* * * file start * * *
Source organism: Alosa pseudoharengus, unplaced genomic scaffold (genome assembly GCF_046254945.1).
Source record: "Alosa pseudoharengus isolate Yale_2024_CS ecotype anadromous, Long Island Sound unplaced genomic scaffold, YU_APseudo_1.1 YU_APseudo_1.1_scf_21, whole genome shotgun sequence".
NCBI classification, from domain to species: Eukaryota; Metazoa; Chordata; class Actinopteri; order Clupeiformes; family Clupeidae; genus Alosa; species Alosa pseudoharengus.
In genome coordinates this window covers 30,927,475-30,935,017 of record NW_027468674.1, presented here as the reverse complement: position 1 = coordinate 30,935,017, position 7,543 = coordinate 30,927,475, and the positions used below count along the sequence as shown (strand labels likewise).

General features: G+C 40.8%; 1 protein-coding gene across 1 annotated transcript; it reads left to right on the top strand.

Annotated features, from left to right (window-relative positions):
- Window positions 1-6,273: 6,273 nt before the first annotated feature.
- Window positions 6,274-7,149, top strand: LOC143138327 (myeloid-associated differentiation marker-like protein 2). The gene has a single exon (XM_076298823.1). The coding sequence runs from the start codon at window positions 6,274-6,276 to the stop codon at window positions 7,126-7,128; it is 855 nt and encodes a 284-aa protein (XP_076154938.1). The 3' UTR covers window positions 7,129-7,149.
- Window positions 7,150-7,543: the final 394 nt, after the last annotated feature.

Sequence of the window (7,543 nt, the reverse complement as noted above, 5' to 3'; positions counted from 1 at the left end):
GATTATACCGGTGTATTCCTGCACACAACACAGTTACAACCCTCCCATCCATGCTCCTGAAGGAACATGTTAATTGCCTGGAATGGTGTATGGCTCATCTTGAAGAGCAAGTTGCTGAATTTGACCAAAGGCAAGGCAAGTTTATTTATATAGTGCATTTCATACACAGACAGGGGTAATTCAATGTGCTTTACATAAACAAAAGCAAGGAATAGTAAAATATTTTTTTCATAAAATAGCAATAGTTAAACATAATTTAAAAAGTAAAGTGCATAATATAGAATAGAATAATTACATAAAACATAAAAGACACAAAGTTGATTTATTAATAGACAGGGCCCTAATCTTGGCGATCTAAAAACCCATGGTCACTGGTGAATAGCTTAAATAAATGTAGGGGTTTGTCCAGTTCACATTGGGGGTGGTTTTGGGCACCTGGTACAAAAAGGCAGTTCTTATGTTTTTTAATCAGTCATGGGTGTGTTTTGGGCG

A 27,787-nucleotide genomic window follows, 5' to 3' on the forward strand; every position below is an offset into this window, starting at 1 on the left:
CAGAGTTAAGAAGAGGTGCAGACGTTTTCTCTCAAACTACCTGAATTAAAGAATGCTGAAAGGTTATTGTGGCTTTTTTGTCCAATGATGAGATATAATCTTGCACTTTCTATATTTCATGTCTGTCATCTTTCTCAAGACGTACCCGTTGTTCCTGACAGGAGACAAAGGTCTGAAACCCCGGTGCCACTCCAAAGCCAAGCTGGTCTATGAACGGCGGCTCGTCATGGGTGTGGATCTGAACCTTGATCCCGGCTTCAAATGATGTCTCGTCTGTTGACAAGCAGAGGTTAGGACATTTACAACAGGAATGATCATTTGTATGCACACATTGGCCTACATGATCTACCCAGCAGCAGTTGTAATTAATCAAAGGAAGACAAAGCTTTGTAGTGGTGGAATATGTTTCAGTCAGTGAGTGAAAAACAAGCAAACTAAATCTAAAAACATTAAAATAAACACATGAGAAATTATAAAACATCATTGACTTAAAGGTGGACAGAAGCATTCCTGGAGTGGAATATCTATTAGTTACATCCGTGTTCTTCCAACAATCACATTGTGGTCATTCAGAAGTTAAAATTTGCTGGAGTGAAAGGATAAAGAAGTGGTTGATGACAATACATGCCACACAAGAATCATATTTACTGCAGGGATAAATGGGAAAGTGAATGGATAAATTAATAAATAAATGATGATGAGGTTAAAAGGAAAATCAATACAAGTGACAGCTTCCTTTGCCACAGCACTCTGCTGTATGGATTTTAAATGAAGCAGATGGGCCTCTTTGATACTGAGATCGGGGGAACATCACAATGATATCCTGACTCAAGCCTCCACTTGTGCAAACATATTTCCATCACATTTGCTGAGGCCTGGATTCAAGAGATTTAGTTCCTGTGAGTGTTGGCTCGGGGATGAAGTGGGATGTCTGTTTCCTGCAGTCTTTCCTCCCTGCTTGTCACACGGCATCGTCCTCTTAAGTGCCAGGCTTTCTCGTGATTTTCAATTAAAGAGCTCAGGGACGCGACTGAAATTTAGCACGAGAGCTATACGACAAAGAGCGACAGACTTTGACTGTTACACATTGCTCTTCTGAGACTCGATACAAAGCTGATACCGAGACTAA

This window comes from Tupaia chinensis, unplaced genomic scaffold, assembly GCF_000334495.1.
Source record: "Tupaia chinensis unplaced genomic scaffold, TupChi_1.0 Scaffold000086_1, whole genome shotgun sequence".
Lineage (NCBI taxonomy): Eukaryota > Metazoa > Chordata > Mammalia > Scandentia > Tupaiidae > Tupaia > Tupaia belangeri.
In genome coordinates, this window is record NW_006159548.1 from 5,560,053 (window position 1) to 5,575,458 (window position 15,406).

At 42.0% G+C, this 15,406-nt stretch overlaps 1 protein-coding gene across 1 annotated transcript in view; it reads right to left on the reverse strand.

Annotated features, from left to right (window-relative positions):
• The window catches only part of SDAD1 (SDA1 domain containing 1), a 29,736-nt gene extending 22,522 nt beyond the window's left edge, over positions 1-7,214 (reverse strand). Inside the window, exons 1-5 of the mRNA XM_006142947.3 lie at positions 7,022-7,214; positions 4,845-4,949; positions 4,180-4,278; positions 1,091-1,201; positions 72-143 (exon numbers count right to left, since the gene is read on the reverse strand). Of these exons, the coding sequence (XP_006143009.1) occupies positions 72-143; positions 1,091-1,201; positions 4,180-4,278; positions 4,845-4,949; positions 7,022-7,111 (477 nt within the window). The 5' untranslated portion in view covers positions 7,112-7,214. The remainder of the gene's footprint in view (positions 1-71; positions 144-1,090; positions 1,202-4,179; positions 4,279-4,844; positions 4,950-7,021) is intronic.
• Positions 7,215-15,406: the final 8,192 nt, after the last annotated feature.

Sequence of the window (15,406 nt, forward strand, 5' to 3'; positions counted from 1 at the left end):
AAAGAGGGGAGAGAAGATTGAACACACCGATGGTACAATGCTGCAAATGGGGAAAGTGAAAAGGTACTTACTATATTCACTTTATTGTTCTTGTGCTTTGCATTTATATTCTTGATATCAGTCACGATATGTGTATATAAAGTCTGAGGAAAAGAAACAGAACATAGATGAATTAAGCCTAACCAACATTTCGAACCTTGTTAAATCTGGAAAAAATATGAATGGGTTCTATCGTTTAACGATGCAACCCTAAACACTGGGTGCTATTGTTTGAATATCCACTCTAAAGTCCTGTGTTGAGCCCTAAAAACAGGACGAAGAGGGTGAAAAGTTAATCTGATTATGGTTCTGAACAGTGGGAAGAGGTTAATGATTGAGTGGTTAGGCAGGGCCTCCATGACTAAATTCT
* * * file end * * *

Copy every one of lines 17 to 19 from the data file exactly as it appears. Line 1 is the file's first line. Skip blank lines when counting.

In genome coordinates, this window is record NW_006159548.1 from 5,560,053 (window position 1) to 5,575,458 (window position 15,406).

At 42.0% G+C, this 15,406-nt stretch overlaps 1 protein-coding gene across 1 annotated transcript in view; it reads right to left on the reverse strand.

Annotated features, from left to right (window-relative positions):